Investing for the future
While SRS compensates counties for ongoing restrictions on federal land use, many think of it as a bridge for counties on their way to becoming self-sustaining. As the years went by and these counties continued to depend on federal payments, support for the program waned in Congress.
The disappearance of SRS has reportedly caused some new consternation in DC. Losing that funding automatically increased payments under another program called Payment-in-Lieu-of-Taxes, or PILT, which compensates counties for the untaxed federal land within their borders. About 62 percent of US counties receive PILT funds – and because the pool is a more or less fixed amount, some areas previously unaffected by the SRS issue are seeing their payments reduced.
In the face of SRS’s continued unpopularity, however, the Montana-based nonpartisan research center Headwaters Economics has proposed an alternative bridge in the form of a federal natural resource trust. There are different ways to implement it, but the general idea is that either resource revenue or federal appropriations would seed an endowment that would generate annual interest income for the counties.
“It’s not a new idea,” said Mark Haggerty, staff researcher at Headwaters. “Trusts are used by every state in the West for state lands. Any royalties and fees that states receive from timber or grazing or oil or gas, they put into a permanent fund…. We’re basically borrowing an idea from the states to do the same thing with federal land revenue.”
If the fund followed the model most states use, it would distribute a fixed percentage of the ending fund balance every year, with the amount matched to the fund’s growth rate. $1 million invested in a trust could generate $40,000 a year.
If this is such a great idea, why hasn’t it yet been implemented? One reason is that the White House Office of Management and Budget opposes any plan that would send investment income anywhere other than the federal treasury. Another reason is that permanent, consistent payments would weaken the hand of those who advocate for changes to forest management. To some, persistent county budget holes are a compelling argument for increasing the timber harvest.
In response to that argument, Haggerty asks: “What was the purpose of the payments in the first place? Was it to compensate counties for nontaxable federal land? Or was it really this promise that the Forest Service would cut down trees?”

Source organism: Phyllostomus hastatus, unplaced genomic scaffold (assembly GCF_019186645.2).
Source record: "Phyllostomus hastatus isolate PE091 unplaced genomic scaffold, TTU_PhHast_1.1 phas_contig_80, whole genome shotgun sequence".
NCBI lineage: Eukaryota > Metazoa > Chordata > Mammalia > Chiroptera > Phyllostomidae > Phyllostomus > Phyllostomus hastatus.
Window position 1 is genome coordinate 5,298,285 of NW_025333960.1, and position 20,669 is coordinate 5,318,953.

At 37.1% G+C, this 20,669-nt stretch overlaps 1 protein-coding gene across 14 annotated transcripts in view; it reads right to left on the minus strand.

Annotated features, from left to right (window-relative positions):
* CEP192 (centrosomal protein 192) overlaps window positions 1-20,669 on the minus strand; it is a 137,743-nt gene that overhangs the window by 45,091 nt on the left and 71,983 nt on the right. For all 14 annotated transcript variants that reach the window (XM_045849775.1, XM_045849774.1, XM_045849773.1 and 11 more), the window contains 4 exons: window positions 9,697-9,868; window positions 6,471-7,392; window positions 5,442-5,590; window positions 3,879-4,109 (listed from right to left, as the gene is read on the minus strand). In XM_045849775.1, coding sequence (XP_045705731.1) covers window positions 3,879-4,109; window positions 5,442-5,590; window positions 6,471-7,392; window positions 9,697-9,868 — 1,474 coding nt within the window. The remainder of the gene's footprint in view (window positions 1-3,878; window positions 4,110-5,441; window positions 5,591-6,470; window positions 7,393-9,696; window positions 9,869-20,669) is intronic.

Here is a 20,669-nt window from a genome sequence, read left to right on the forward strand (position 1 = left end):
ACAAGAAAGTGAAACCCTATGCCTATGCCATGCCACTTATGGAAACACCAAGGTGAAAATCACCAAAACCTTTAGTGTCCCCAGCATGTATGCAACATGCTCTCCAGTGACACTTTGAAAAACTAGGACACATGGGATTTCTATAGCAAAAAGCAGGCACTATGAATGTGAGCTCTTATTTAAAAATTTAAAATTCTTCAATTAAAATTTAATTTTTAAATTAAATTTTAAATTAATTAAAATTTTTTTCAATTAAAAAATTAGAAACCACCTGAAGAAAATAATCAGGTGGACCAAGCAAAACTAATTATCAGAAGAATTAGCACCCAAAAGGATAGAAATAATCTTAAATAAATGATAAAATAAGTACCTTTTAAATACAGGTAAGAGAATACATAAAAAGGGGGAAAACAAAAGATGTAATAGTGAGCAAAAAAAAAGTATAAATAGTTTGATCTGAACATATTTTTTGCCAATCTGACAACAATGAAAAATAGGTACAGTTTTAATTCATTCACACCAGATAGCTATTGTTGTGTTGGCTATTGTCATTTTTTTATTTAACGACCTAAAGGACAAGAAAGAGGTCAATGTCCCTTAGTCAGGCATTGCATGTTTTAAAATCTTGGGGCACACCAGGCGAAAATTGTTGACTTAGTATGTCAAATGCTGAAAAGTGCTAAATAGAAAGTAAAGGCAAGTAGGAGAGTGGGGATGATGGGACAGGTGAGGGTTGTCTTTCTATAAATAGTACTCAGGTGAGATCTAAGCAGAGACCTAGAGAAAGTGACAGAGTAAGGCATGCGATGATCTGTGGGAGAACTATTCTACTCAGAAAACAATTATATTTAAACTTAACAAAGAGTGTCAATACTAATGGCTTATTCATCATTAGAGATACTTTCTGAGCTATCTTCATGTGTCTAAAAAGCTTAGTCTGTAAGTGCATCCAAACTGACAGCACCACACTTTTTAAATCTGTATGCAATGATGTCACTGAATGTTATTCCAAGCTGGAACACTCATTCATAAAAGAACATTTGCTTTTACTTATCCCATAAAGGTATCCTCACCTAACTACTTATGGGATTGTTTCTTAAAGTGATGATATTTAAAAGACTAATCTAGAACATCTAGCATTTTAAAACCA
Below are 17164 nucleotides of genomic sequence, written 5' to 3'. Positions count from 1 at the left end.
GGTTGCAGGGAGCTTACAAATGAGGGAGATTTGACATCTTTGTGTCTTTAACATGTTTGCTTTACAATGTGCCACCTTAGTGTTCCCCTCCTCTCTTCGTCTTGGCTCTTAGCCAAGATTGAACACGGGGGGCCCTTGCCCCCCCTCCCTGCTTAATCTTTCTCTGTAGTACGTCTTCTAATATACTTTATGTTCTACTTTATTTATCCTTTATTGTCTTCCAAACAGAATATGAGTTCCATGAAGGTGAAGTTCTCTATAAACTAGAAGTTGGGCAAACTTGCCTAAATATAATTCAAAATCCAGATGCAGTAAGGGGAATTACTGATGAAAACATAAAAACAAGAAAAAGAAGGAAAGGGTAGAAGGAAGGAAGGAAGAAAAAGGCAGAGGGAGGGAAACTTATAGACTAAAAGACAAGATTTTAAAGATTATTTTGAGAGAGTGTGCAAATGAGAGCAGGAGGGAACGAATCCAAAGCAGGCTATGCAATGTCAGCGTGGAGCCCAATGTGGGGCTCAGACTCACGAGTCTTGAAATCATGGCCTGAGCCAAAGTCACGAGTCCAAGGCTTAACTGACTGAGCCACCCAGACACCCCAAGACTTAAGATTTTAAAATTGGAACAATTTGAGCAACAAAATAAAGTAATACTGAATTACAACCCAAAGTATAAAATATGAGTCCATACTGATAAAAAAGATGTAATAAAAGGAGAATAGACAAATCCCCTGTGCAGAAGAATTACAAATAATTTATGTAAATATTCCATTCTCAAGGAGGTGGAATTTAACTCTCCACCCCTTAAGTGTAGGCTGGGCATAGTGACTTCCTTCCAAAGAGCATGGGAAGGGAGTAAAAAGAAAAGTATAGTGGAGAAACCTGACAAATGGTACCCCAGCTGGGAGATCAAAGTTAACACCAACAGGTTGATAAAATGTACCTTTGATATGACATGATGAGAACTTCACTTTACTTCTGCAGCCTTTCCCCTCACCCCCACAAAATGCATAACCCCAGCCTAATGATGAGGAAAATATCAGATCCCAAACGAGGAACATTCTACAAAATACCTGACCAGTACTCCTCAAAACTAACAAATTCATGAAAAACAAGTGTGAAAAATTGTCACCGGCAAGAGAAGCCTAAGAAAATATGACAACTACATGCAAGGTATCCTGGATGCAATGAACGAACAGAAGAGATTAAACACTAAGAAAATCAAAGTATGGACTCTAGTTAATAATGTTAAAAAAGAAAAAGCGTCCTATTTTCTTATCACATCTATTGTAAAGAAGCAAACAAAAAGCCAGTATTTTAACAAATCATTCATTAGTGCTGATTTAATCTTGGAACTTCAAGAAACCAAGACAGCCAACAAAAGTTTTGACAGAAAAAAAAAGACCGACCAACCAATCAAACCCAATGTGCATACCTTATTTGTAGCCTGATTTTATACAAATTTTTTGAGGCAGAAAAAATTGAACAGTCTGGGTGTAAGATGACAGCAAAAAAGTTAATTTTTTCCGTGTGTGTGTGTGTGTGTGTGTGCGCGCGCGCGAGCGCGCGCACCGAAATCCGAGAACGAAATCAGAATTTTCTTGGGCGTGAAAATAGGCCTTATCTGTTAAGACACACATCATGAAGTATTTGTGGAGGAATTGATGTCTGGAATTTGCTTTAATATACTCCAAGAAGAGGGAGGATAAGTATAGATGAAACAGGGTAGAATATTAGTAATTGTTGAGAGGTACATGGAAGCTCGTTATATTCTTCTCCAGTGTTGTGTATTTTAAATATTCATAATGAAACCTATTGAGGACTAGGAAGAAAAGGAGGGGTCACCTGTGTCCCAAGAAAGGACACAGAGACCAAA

As distant as Skamania County may currently feel in a cultural sense, its proximity to urban centers means that urban growth is starting to ripple out in its direction. Melissa Still remarked that her hometown of Fall City, in unincorporated King County, Washington, had rebounded from similar timber-related problems largely because of settlement by Microsoft employees and others in the tech industry.
Lannen thinks the county should be preparing for new residents. He foresees potential spillover into Stevenson-Carson from Portland, Vancouver, Hood River, and White Salmon. “Ridgefield is the fastest-growing community in the state of Washington right now,” he said. “News to me, but, you know, those things happen. People are going to come this way, so I think we need to be actively thinking about it.”
The idea of merging with Clark County for the sake of administrative efficiency has been raised but immediately panned. The sense in Skamania is that it would be neglected by a government based in Vancouver.
However, there may be a case for looking across other borders for solutions. “For us, the Gorge is its own region,” said Albaugh. “We more identify with the Gorge, but half the Gorge is Oregon. When we had that weather event, it would have been declared a disaster if we’d been able to combine our losses and damage with the losses across the river, but that isn’t how it works.”
He thinks that better transportation connections might also help Skamania County. There are two bus services in Skamania County and Hood River County, for example, but they don’t connect. The Bridge of the Gods at Cascade Locks is the county’s only road connection to Oregon. “If we’re talking pie in the sky things, I’d like to see more bridges across the Columbia River,” said Albaugh.
Fundamentally, said Haggerty, the opportunities that Skamania County has to grow its economy have changed in the last couple of decades. Timber jobs will never provide the same levels of employment; automation has sharply reduced the number of people needed, even though it brought up the skill level and associated wages. “But the county’s public land and the kinds of services the county provides contribute to a quality of life,” he said, “that really can help it attract more businesses and more people, because of its proximity to the Portland Metro area. The local government being adequately funded is absolutely essential to their economic development opportunities.”
 Metropolitan Statistical Area (MSA): A region defined for statistical purposes by the US Office of Management and Budget, consisting of at least one core urbanized area of 50,000 or more inhabitants and surrounding communities that have a high degree of economic and social integrat